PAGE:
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S3 tuning: what's the difference between the diverter valves and the by-pass valve?

Discussion in 'A3/S3/Sportback (8P Chassis)' started by Timbo_S3, Mar 13, 2009.

  1. Timbo_S3
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    Timbo_S3 Member

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    [Mar 13, 2009]
    APR makes a high performance diverter valve

    Forge makes a replacement by-pass valve

    The marketing blurb for both 'sort of' suggests they both have the same function/benefits.

    Is that true? What are the differences?

    If you flash the car, should you change them both? :uhm:
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  3. liam
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    liam waiting, waiting, waiting

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    [Mar 13, 2009]
    I thought it was like the difference between quattro and 4motion. That is, same thing, different name.
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  4. Timbo_S3
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    Timbo_S3 Member

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    [Mar 13, 2009]
    No. Two different valves, AFAIK. The by-pass valve attaches to the turbo body at the rear of the engine; the DV is attached as part of the pipe circuitry at the front of the engine. It's a mystery?!:unsure:
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  5. gareth_oau
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    gareth_oau Member

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    [Mar 13, 2009]
    Interesting Conundrum tim (and hi from Ozaudi LOL).

    If they are different (or you have both), does that mean you can change both OEMs for APR and Forge?
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  6. Timbo_S3
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    Timbo_S3 Member

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    [Mar 13, 2009]
    That's the question(s):
    Are they different?
    Which should you change?
    Should you change both?
    Are Forge/APR the only choices?

    All the discussions I've found hitherto just talk about "replacing the DV/diverter valve" and it wasn't until I received my replacement Forge bypass valve that I notice it is quite different to the APR diverter valve and, in fact, fits in a different place!
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  7. warren_S5
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    warren_S5 Moderator Staff Member Moderator VCDS Map User

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    [Mar 13, 2009]
    I have the Forge one in the picture you have linked above.

    My mate has the APR one on the picture you linked above (albeit it on a Leon Cupra Mk2 240PS).

    Dump Valve (DV)
    Diverter Valve (DV)
    Blow of Valve (BOV)
    By pass valve

    are all flavours of the same thing. Essentially they are all valves used to hold pressure in the system up to a point regulated by the ECU (usually between 11-16psi on standard cars, and anything upto 24psi on remapped cars).

    Where you are right in saying some are located near the turbo, others are located round the front of the engine.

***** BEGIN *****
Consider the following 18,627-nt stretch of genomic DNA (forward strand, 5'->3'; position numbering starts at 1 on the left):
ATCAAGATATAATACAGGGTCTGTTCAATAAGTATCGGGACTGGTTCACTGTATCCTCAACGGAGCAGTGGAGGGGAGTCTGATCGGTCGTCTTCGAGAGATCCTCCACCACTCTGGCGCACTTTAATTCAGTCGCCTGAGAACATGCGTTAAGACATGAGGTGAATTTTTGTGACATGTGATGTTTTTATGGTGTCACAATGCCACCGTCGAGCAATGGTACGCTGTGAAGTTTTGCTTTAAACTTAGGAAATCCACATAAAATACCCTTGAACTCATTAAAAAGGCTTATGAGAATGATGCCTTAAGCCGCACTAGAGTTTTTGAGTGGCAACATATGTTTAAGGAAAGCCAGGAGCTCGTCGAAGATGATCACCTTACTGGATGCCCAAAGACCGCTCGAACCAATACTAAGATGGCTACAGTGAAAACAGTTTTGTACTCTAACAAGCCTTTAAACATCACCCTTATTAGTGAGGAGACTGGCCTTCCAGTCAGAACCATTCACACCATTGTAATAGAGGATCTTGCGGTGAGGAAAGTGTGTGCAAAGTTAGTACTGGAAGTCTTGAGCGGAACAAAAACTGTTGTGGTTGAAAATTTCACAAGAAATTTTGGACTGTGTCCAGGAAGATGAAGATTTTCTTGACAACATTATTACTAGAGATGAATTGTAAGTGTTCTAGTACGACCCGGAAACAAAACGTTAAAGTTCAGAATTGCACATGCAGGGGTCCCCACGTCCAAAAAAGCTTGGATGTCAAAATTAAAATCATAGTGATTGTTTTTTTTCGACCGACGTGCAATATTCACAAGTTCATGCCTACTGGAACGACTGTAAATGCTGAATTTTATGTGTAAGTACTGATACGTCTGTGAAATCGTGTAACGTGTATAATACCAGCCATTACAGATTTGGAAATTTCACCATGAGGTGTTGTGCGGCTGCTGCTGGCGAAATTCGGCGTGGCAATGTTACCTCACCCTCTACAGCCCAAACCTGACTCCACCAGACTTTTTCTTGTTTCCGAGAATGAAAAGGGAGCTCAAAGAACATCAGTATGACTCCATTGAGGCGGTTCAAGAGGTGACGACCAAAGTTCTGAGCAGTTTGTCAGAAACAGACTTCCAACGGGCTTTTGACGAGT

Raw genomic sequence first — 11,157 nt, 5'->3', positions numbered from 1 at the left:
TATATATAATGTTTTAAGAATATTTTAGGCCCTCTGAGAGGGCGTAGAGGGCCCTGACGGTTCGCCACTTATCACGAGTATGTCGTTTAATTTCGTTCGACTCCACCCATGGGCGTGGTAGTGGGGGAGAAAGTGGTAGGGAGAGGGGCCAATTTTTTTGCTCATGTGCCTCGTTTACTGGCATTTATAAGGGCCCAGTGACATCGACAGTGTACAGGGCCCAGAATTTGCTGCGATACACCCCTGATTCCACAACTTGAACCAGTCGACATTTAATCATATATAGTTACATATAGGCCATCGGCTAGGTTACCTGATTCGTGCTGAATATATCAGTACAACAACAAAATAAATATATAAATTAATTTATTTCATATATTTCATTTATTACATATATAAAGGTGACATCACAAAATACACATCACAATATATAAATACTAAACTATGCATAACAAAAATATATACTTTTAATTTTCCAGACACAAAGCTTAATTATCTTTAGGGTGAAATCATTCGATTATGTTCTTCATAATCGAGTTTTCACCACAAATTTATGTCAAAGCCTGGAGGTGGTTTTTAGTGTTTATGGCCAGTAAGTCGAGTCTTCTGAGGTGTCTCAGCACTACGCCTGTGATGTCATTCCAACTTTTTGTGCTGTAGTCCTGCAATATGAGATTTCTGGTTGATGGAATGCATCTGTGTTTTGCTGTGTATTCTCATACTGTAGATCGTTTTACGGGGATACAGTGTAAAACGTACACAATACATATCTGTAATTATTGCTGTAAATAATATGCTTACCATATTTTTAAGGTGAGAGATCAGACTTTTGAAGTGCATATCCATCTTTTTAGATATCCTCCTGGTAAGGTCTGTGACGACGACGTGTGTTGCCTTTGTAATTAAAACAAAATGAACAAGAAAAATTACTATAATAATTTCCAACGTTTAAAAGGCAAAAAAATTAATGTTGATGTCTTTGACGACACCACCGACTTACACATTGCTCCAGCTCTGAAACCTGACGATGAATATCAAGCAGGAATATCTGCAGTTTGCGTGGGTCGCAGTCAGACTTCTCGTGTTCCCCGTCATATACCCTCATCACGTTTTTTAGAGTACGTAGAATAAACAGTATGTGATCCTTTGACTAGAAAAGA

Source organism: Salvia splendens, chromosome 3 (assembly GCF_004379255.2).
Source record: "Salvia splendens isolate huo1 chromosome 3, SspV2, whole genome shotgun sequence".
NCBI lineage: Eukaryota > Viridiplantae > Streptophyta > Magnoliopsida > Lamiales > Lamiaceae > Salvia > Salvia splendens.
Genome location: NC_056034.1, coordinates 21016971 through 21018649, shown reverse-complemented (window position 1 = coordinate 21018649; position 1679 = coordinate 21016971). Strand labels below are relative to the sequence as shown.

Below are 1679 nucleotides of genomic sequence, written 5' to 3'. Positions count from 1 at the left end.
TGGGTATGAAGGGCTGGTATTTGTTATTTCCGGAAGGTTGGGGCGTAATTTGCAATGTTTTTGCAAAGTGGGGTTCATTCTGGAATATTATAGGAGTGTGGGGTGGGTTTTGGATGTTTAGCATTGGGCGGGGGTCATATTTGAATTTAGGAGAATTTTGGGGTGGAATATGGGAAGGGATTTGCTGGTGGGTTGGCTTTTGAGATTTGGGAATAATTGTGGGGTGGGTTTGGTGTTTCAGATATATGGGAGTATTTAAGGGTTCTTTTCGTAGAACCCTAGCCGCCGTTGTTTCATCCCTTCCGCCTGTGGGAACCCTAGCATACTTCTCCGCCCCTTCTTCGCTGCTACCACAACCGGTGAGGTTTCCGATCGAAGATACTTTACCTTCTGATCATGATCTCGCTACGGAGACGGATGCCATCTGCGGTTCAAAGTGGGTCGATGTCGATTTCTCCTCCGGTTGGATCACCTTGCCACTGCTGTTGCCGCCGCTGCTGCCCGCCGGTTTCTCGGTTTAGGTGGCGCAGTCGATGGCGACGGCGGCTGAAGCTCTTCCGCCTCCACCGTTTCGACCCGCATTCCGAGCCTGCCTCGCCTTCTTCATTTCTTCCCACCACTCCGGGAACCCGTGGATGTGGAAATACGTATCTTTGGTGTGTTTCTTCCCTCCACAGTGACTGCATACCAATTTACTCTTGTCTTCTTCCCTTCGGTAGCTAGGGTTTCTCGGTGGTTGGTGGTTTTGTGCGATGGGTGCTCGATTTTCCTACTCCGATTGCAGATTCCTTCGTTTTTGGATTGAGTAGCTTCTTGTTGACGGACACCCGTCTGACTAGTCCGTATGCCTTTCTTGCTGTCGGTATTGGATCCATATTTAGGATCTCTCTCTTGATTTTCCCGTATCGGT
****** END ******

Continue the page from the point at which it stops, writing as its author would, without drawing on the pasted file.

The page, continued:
The reason for this is that VAG group have had multiple revisions on DV's as diaphragms have been splitting and internals have been ceasing. When the DV was located on the Mk4 Golf VAG platforms, the DV was mounted on the TIP (the OE one had a habit of collapsing under high temp/hard usage). Also the turbo was so close to the DV, it was deemed that this was affecting the reliability of the DV.

    Hence tuners started to cold side relocate the DV's with a long converter pipe to the front of the engine (link) to reduce the temps the DV was exposed to. Supposedly this enhanced performance and lifespan of the DV, whilst sharpening throttle response.

    So what did VAG go and do on the Mk5 Golf??? Mount the OE DV right near the turbo :applaus:. Well f**king done :keule:. So again the problems kick off with the DV's overheating / failing and multiple revisions. When they came to making the new S3, TT-R, Leon Cupra Mk2, and Golf Ed30 someone at the VW engine division had the bright idea of putting the DV frontside of the engine :rock:. At last!!!

    So hence the earlier cars DV's are located a the back near the turbo, whereas the new cars are mounted at the front by the fuel pump. Both are the same beast.

    The only other component that sits on or near the turbo on earlier cars is the actuator valve (link), and not many 'non serious' petrol heads use these as it is playing with fire in the wrong hands. The are supposed to increase OE boost pressure if you adjust the tension on the actuator spring, but I wouldn't fancy it much. Don't know much about these myself so I bow to someone elses knowledge if they can help out here. (Hopefully Devon Mikey Boy will read this....)
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  8. liam
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    liam waiting, waiting, waiting

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    [Mar 13, 2009]
    Going back to my old 1.8T Mk4 GTI days is the bypass valve the same as the N75 valve? Maybe try Osqar on the Tex, pretty sure he did that mod. Also try GizmoGTI.

    :think:
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  9. Timbo_S3
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    Timbo_S3 Member

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    [Mar 13, 2009]
    Thanks warren, I really appreciate your contribution...now we're getting somewhere, and I hope others chip in....because I'm still confused! :redface:

    So you have the same Forge one as me. My understanding is that is this by-pass valve that replaces the OEM one mounted on the valve flange on the compressor cover of the turbo housing at the rear (see instructions, p1). Is that correct? Is that where yours is fitted?

    If so, then it is a different valve than the remotely located DV that you describe above, for which APR supplies a replacement.

    Now, as I understand it, the VAG turbo-charged system is closed; that is, there is neither a BOV or a dump valve to vent excess charged air to the atmosphere; the VAG system keeps it all within the system and, I guess, ultimately expelled as exhaust gas.